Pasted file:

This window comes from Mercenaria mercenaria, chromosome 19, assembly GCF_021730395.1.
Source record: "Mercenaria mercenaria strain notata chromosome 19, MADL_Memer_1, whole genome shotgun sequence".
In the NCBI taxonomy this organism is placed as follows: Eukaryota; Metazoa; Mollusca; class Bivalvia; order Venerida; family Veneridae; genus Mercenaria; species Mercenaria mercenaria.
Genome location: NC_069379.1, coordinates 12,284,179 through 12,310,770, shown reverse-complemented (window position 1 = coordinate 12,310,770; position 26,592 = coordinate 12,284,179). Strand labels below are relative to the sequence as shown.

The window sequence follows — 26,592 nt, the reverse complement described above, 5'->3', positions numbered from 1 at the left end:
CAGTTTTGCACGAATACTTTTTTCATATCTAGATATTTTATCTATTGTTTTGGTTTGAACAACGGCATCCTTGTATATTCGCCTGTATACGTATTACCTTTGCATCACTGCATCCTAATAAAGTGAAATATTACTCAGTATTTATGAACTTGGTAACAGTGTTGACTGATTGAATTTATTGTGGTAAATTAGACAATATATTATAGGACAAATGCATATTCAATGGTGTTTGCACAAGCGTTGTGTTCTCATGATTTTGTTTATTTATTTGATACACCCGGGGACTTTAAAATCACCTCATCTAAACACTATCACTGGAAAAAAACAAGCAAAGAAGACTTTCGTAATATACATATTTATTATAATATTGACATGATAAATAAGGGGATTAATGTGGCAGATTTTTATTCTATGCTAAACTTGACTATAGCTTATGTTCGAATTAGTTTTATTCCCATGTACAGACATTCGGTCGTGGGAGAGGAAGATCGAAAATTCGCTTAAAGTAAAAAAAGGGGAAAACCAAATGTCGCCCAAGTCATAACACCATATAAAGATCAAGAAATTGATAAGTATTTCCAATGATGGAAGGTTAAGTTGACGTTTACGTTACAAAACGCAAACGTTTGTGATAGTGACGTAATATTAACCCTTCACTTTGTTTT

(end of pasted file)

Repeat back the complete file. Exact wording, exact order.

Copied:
This window comes from Mercenaria mercenaria, chromosome 19, assembly GCF_021730395.1.
Source record: "Mercenaria mercenaria strain notata chromosome 19, MADL_Memer_1, whole genome shotgun sequence".
In the NCBI taxonomy this organism is placed as follows: Eukaryota; Metazoa; Mollusca; class Bivalvia; order Venerida; family Veneridae; genus Mercenaria; species Mercenaria mercenaria.
Genome location: NC_069379.1, coordinates 12,284,179 through 12,310,770, shown reverse-complemented (window position 1 = coordinate 12,310,770; position 26,592 = coordinate 12,284,179). Strand labels below are relative to the sequence as shown.

The window sequence follows — 26,592 nt, the reverse complement described above, 5'->3', positions numbered from 1 at the left end:
CAGTTTTGCACGAATACTTTTTTCATATCTAGATATTTTATCTATTGTTTTGGTTTGAACAACGGCATCCTTGTATATTCGCCTGTATACGTATTACCTTTGCATCACTGCATCCTAATAAAGTGAAATATTACTCAGTATTTATGAACTTGGTAACAGTGTTGACTGATTGAATTTATTGTGGTAAATTAGACAATATATTATAGGACAAATGCATATTCAATGGTGTTTGCACAAGCGTTGTGTTCTCATGATTTTGTTTATTTATTTGATACACCCGGGGACTTTAAAATCACCTCATCTAAACACTATCACTGGAAAAAAACAAGCAAAGAAGACTTTCGTAATATACATATTTATTATAATATTGACATGATAAATAAGGGGATTAATGTGGCAGATTTTTATTCTATGCTAAACTTGACTATAGCTTATGTTCGAATTAGTTTTATTCCCATGTACAGACATTCGGTCGTGGGAGAGGAAGATCGAAAATTCGCTTAAAGTAAAAAAAGGGGAAAACCAAATGTCGCCCAAGTCATAACACCATATAAAGATCAAGAAATTGATAAGTATTTCCAATGATGGAAGGTTAAGTTGACGTTTACGTTACAAAACGCAAACGTTTGTGATAGTGACGTAATATTAACCCTTCACTTTGTTTT